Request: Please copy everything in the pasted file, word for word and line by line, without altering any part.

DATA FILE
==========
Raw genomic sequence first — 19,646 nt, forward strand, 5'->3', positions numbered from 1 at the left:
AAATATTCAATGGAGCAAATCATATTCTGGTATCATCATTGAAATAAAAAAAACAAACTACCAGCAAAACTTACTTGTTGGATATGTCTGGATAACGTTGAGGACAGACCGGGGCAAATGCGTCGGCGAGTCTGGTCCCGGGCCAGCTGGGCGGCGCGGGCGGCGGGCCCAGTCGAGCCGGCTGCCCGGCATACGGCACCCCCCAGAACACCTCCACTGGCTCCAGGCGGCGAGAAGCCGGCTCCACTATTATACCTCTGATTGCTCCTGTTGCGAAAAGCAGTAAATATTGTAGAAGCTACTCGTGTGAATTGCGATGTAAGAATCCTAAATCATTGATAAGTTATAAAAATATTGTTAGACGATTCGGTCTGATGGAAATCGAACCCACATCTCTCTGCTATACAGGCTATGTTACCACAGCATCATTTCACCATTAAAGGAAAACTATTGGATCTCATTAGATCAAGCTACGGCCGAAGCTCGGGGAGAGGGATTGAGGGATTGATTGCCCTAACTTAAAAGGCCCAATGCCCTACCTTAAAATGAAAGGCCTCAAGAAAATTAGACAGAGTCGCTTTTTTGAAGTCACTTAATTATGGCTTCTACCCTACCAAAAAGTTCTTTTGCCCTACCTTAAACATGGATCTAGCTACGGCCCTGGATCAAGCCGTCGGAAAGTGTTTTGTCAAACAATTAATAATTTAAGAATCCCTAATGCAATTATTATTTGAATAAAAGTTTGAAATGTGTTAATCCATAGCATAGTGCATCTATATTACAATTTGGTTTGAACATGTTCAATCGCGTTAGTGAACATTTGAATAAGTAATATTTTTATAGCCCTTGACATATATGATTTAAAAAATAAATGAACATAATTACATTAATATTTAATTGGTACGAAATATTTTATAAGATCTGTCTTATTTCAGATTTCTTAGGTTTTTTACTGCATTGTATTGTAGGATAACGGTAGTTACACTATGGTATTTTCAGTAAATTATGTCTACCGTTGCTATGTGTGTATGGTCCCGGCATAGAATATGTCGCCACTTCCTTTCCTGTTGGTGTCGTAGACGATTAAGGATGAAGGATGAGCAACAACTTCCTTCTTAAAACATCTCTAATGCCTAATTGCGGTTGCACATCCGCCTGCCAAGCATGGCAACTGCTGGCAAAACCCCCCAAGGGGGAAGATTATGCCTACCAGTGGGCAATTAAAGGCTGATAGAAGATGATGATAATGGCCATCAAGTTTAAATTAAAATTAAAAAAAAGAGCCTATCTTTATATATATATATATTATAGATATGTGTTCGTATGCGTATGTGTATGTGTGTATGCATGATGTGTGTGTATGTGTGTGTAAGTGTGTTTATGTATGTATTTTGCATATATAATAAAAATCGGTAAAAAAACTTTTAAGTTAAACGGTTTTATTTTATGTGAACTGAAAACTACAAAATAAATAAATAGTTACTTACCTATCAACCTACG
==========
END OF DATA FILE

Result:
Raw genomic sequence first — 19,646 nt, forward strand, 5'->3', positions numbered from 1 at the left:
AAATATTCAATGGAGCAAATCATATTCTGGTATCATCATTGAAATAAAAAAAACAAACTACCAGCAAAACTTACTTGTTGGATATGTCTGGATAACGTTGAGGACAGACCGGGGCAAATGCGTCGGCGAGTCTGGTCCCGGGCCAGCTGGGCGGCGCGGGCGGCGGGCCCAGTCGAGCCGGCTGCCCGGCATACGGCACCCCCCAGAACACCTCCACTGGCTCCAGGCGGCGAGAAGCCGGCTCCACTATTATACCTCTGATTGCTCCTGTTGCGAAAAGCAGTAAATATTGTAGAAGCTACTCGTGTGAATTGCGATGTAAGAATCCTAAATCATTGATAAGTTATAAAAATATTGTTAGACGATTCGGTCTGATGGAAATCGAACCCACATCTCTCTGCTATACAGGCTATGTTACCACAGCATCATTTCACCATTAAAGGAAAACTATTGGATCTCATTAGATCAAGCTACGGCCGAAGCTCGGGGAGAGGGATTGAGGGATTGATTGCCCTAACTTAAAAGGCCCAATGCCCTACCTTAAAATGAAAGGCCTCAAGAAAATTAGACAGAGTCGCTTTTTTGAAGTCACTTAATTATGGCTTCTACCCTACCAAAAAGTTCTTTTGCCCTACCTTAAACATGGATCTAGCTACGGCCCTGGATCAAGCCGTCGGAAAGTGTTTTGTCAAACAATTAATAATTTAAGAATCCCTAATGCAATTATTATTTGAATAAAAGTTTGAAATGTGTTAATCCATAGCATAGTGCATCTATATTACAATTTGGTTTGAACATGTTCAATCGCGTTAGTGAACATTTGAATAAGTAATATTTTTATAGCCCTTGACATATATGATTTAAAAAATAAATGAACATAATTACATTAATATTTAATTGGTACGAAATATTTTATAAGATCTGTCTTATTTCAGATTTCTTAGGTTTTTTACTGCATTGTATTGTAGGATAACGGTAGTTACACTATGGTATTTTCAGTAAATTATGTCTACCGTTGCTATGTGTGTATGGTCCCGGCATAGAATATGTCGCCACTTCCTTTCCTGTTGGTGTCGTAGACGATTAAGGATGAAGGATGAGCAACAACTTCCTTCTTAAAACATCTCTAATGCCTAATTGCGGTTGCACATCCGCCTGCCAAGCATGGCAACTGCTGGCAAAACCCCCCAAGGGGGAAGATTATGCCTACCAGTGGGCAATTAAAGGCTGATAGAAGATGATGATAATGGCCATCAAGTTTAAATTAAAATTAAAAAAAAGAGCCTATCTTTATATATATATATATTATAGATATGTGTTCGTATGCGTATGTGTATGTGTGTATGCATGATGTGTGTGTATGTGTGTGTAAGTGTGTTTATGTATGTATTTTGCATATATAATAAAAATCGGTAAAAAAACTTTTAAGTTAAACGGTTTTATTTTATGTGAACTGAAAACTACAAAATAAATAAATAGTTACTTACCTATCAACCTACG